The Weir Group is currently managing the consequences of a “sophisticated attempted ransomware attack” that occurred in the second half of September.
The Glasgow-headquartered engineering company reported that its cyber security systems and controls responded quickly to the threat and took “robust action”.
This included isolating and shutting down IT systems, including core enterprise resource planning and engineering applications. These applications are now restored on a partial basis, while other applications are being brought back online in a progressive manner in order of business priority.
These actions have led to a number of ongoing, but temporary, disruptions including engineering, manufacturing and shipment re-phasing, which has resulted in revenue deferrals and overhead under-recoveries.
Capabilities will be restored in the coming weeks, but the consequences of the operational disruption and associated inefficiencies are expected to continue into the fourth quarter.
Weir reported that a forensic investigation of the incident is continuing and so far, there is no evidence that any personal or other sensitive data has been exfiltrated or encrypted.
“We are continuing to liaise with regulators and relevant intelligence services,” read a statement. “Weir confirms that neither it, nor anyone associated with Weir, have been in contact with the persons responsible for the cyber attack.”
There has been no negative impact on orders during the third quarter and the group expects to deliver full year order growth in line with expectations.
However, as a result of the re-phasing of shipments caused by the cyber security incident, Weir experienced revenue deferrals of around £50m in September, alongside overhead under-recoveries in manufacturing and engineering.
While the bulk of the missed September revenue is expected to be shipped in the fourth quarter, “it is likely that the temporary disruption to our end-to-end value chain will cause some slippage of revenues” into 2022, together with some overhead under-recovery.
In order to reflect the incident, Weir is updating full year guidance.
The full year operating profit impact of fourth quarter revenue slippage is expected to be between £10m and £20m, while the impact of overhead under-recoveries is expected to be between £10m and £15m.
The majority of the impact is expected to be in the minerals division due to its engineering and supply chain complexity. The direct costs of the cyber incident are expected to be up to £5m.
As a result, the group now anticipates its full year profit before tax will be in the range of £230m to £245m.
Elsewhere, the third quarter trading update revealed that mining market demand remained strong as customers continued to maximise production to benefit from positive commodity prices, particularly for the group’s largest exposures of copper, iron ore and gold.
Infrastructure markets also continued at a high level, with growth moderating to reflect the impact of global supply chain issues on construction markets.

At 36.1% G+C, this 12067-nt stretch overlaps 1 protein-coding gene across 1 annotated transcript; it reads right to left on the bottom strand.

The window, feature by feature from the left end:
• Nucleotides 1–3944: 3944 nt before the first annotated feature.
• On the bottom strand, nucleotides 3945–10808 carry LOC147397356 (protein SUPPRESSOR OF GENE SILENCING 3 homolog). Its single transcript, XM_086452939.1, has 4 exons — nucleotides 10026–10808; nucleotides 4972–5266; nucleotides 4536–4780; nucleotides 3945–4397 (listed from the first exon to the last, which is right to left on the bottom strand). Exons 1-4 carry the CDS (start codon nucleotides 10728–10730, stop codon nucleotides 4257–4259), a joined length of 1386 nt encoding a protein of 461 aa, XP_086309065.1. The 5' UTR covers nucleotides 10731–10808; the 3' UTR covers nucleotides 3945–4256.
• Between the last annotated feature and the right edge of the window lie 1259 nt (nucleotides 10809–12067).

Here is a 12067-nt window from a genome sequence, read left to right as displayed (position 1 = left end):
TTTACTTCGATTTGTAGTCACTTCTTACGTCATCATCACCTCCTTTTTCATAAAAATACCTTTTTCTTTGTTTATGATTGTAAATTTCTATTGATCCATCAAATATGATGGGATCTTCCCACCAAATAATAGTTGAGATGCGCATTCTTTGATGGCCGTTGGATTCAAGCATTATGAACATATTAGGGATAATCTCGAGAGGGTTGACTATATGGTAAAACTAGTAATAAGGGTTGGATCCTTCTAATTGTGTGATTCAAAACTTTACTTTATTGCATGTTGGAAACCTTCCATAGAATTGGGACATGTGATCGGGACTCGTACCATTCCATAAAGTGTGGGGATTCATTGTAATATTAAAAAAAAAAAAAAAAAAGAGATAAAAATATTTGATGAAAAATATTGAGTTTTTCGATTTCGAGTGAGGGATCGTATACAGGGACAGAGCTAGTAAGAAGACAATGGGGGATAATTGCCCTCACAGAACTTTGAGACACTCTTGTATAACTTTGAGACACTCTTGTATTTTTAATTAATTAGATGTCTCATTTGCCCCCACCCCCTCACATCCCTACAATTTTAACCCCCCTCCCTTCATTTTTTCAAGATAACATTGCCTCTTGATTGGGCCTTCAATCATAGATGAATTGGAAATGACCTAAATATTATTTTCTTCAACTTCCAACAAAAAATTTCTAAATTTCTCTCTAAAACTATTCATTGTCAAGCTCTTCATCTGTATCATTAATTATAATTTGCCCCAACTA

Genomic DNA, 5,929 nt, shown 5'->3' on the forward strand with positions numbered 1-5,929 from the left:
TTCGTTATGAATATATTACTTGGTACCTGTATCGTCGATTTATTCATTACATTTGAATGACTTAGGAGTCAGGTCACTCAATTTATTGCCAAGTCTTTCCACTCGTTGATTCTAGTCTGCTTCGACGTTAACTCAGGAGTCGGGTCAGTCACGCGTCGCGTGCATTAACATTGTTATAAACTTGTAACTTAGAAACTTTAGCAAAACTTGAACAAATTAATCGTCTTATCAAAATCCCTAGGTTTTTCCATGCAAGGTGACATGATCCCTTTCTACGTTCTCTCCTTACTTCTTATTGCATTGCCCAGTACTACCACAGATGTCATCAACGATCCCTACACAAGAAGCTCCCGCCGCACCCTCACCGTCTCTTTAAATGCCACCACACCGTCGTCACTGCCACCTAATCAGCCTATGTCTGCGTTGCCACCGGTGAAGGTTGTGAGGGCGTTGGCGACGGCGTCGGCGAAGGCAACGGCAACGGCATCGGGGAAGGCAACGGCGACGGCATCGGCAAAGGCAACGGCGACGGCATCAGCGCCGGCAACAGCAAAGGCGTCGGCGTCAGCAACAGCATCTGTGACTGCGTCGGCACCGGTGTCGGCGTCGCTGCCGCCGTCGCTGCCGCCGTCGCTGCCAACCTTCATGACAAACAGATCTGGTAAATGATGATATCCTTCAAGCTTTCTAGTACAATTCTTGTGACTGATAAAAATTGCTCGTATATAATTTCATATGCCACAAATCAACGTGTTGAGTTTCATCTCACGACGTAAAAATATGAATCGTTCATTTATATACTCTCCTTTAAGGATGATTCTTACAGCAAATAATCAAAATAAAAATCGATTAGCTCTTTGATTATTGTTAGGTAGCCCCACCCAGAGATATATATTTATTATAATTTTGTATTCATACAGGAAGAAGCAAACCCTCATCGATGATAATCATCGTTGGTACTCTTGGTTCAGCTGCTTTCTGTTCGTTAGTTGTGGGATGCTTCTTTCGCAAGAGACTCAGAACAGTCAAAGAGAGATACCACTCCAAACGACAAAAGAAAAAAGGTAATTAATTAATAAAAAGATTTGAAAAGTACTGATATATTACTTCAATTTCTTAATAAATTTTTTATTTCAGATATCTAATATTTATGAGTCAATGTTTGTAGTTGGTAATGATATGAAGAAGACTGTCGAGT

Overall, Weir’s orders increased by 31%, with original equipment orders up 71% and aftermarket up 21%.
The minerals division delivered order growth of 30%, with original equipment up 71%. The latter was supported by active market for small brownfield and integrated solutions, rather than any specific large projects.
The division also continued to make market share gains with its energy and water saving High Pressure Grinding Rolls technology, reflecting increased demand for more sustainable mining solutions.
Aftermarket demand was also strong, with orders up 16% despite ongoing restrictions on site access, travel and customers’ logistics, as miners continued to focus on maximising ore production.
Energy service company orders increased 36%, delivering a fifth straight quarter of order growth. Original equipment orders increased 65%, as the division benefited from a focus on expanding its product portfolio, particularly growth in large mining buckets.
Aftermarket orders increased 34%, as mining machine utilisation recovered and infrastructure demand remained strong.
Net debt at the end of September was slightly higher than that reported at the end of June, in line with expectations.
Chief executive Jon Stanton commented: “We responded quickly and comprehensively to what was a sophisticated external attack on our business.
“The robust action to protect our infrastructure and data has led to significant temporary disruption but our teams have responded magnificently to this challenge and have managed to minimise the impact on our customers.
“ More broadly, the continued strong demand across our markets in the third quarter, particularly for our more sustainable solutions, reinforces our view that Weir is ideally placed to benefit from a multi-decade growth opportunity, as the mining industry invests in expanding capacity while reducing its environmental impact.
“ We remain on track to deliver our recently announced three-year performance goals that will see us increase revenues, expand margins and significantly reduce our environmental footprint.”
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